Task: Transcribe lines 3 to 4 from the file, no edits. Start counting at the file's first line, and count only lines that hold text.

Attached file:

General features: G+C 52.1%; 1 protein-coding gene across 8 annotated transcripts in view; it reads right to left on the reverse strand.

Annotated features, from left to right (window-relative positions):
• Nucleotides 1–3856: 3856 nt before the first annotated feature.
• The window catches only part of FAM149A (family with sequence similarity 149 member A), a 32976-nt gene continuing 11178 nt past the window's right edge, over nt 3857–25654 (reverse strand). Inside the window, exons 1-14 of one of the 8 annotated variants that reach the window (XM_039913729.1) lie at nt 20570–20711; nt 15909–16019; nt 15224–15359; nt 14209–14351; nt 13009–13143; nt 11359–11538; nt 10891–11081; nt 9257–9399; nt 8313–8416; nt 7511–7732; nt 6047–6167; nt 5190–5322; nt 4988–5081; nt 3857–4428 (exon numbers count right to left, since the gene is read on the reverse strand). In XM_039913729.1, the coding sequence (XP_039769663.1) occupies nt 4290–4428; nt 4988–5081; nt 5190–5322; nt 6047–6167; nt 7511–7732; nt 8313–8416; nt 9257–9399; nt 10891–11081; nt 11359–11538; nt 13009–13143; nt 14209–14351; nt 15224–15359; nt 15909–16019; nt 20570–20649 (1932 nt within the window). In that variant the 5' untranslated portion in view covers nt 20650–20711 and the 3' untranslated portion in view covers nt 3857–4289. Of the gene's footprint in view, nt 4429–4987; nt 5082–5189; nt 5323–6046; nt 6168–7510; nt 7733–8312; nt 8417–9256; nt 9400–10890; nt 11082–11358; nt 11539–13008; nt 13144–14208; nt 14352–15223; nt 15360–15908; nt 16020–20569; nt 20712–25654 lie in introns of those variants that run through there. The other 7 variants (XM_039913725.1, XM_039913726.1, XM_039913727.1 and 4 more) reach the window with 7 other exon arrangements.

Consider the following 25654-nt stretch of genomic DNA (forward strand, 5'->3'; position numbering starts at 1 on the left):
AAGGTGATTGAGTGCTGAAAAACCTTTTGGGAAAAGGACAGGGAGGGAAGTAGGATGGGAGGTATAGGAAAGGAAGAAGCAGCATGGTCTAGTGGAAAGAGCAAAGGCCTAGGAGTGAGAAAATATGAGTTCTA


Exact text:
• Nucleotides 1–3856: 3856 nt before the first annotated feature.
• The window catches only part of FAM149A (family with sequence similarity 149 member A), a 32976-nt gene continuing 11178 nt past the window's right edge, over nt 3857–25654 (reverse strand). Inside the window, exons 1-14 of one of the 8 annotated variants that reach the window (XM_039913729.1) lie at nt 20570–20711; nt 15909–16019; nt 15224–15359; nt 14209–14351; nt 13009–13143; nt 11359–11538; nt 10891–11081; nt 9257–9399; nt 8313–8416; nt 7511–7732; nt 6047–6167; nt 5190–5322; nt 4988–5081; nt 3857–4428 (exon numbers count right to left, since the gene is read on the reverse strand). In XM_039913729.1, the coding sequence (XP_039769663.1) occupies nt 4290–4428; nt 4988–5081; nt 5190–5322; nt 6047–6167; nt 7511–7732; nt 8313–8416; nt 9257–9399; nt 10891–11081; nt 11359–11538; nt 13009–13143; nt 14209–14351; nt 15224–15359; nt 15909–16019; nt 20570–20649 (1932 nt within the window). In that variant the 5' untranslated portion in view covers nt 20650–20711 and the 3' untranslated portion in view covers nt 3857–4289. Of the gene's footprint in view, nt 4429–4987; nt 5082–5189; nt 5323–6046; nt 6168–7510; nt 7733–8312; nt 8417–9256; nt 9400–10890; nt 11082–11358; nt 11539–13008; nt 13144–14208; nt 14352–15223; nt 15360–15908; nt 16020–20569; nt 20712–25654 lie in introns of those variants that run through there. The other 7 variants (XM_039913725.1, XM_039913726.1, XM_039913727.1 and 4 more) reach the window with 7 other exon arrangements.